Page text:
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Bartholomew County residents will see fee increases of up to 25 percent when they request some records and inspections from the county health department.
The new fee schedule went into effect Friday and is meant to help the department reduce its dependence on property tax dollars, Collis Mayfield, the department’s director, told County Commissioners.
More than six years have passed since the department raised its fees for restaurant licenses and three years since the county increased fees for vital records such as birth and death certificates, said County Commissioners President Carl Lienhoop.
“As a taxpayer, I would prefer us to raise fees because I don’t want to pay for what the health department is going to do anyway,” Mayfield said. “I would rather... that a person building a new restaurant pay for his license through the fee than the county having to pay for going there to inspect for his license.”
The fees would have raised about $18,000 more for the department based on the number of birth certificates, restaurant licenses and new restaurants last year.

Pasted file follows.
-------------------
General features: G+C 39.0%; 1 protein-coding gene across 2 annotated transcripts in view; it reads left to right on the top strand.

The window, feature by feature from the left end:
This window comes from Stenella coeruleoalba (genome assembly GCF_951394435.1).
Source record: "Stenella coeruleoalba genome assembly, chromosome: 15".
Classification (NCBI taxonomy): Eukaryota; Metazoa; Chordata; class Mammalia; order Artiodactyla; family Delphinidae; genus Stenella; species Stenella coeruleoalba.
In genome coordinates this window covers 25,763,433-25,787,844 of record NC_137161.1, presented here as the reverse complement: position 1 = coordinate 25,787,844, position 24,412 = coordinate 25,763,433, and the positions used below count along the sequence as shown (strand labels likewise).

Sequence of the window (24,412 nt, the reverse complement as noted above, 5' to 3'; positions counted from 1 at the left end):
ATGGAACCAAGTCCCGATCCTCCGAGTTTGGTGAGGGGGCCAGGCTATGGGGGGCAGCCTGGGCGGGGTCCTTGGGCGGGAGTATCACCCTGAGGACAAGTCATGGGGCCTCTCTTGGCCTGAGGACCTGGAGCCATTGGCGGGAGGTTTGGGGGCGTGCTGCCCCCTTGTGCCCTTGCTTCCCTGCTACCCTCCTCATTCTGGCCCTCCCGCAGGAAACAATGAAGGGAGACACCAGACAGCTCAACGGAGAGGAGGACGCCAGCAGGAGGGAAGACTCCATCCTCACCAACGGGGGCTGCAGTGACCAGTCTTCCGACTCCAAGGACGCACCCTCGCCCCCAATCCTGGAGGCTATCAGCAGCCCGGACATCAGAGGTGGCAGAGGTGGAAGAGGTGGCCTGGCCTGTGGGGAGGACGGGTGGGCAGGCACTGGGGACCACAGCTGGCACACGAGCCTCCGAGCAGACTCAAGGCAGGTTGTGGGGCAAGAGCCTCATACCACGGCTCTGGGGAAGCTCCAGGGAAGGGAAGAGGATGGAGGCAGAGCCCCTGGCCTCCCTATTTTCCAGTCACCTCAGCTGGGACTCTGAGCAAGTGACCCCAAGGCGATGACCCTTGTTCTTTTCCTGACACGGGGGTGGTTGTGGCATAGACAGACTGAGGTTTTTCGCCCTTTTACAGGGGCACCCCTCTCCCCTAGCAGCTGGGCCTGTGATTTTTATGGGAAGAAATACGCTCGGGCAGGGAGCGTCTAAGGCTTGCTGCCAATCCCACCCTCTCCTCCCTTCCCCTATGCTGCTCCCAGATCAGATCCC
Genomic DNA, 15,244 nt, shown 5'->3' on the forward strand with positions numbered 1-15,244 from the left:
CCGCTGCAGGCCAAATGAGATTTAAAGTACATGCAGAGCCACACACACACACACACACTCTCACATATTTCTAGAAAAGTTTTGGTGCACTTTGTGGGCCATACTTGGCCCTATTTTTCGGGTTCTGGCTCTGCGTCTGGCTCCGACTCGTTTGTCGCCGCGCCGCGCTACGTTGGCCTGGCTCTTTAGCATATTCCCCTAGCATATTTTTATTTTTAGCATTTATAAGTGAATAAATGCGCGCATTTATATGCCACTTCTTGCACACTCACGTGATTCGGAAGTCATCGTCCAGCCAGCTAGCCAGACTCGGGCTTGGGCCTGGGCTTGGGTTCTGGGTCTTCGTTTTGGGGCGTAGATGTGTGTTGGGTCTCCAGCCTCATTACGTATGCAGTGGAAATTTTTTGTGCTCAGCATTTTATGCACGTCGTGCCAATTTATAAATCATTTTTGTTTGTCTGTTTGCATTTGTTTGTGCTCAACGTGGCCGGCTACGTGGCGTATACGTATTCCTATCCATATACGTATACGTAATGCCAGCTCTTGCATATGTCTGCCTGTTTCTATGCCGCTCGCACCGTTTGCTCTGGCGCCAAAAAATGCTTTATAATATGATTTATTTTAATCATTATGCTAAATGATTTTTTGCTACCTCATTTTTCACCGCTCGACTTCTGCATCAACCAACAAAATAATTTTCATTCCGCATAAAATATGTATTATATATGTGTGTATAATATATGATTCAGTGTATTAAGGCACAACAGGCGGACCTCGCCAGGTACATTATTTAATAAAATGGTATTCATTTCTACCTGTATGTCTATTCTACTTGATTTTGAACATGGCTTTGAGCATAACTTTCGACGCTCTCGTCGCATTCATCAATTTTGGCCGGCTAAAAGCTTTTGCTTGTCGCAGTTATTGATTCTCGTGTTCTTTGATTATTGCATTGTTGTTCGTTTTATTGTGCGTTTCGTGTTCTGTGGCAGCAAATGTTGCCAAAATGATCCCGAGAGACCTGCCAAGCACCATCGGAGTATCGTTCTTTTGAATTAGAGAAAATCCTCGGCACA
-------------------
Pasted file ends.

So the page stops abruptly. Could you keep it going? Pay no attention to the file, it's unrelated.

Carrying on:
The steepest cost increase is for birth certificates, which increased 25 percent to $10.
Restaurant license fees, which are divided into three tiers by the number of employees, will increase $20 annually in each tier. Restaurants are inspected at least twice a year and are reinspected if they fail. The new fee schedule also adds a $50 application fee for new restaurants. Mayfield said that process involves reviewing the plans and menu before the opening.
Mayfield said that the county’s fees were at or near the lowest of more than 40 counties checked by his office. Even with the increases, the fees do not cover the staff costs to perform the restaurant license inspections or to maintain the vital records, he said.
County resident John Dishinger protested the fee increases last month, especially the proposed increase in the death certificate costs.
“If there is any time they need some compassion, instead of an increase in fees, it is there,” Dishinger said.
County Commissioners agreed to the increases after several weeks of discussion but excluded a proposed $2 increase on death certificates from $8 to $10. Commissioner Rick Flohr argued that people dealing with a death in the family do not need to be hit with a higher fee, especially because a death requires survivors to have multiple copies of the original death certificate on hand.
Lienhoop said that he thinks it is a shame the county can’t provide death certificates for free, but Mayfield said $1.75 of that fee goes to support the coroner’s office.
The ordinance also changed the fee structure for immunizations and health screenings, allowing the county to charge what insurances companies are willing to pay.
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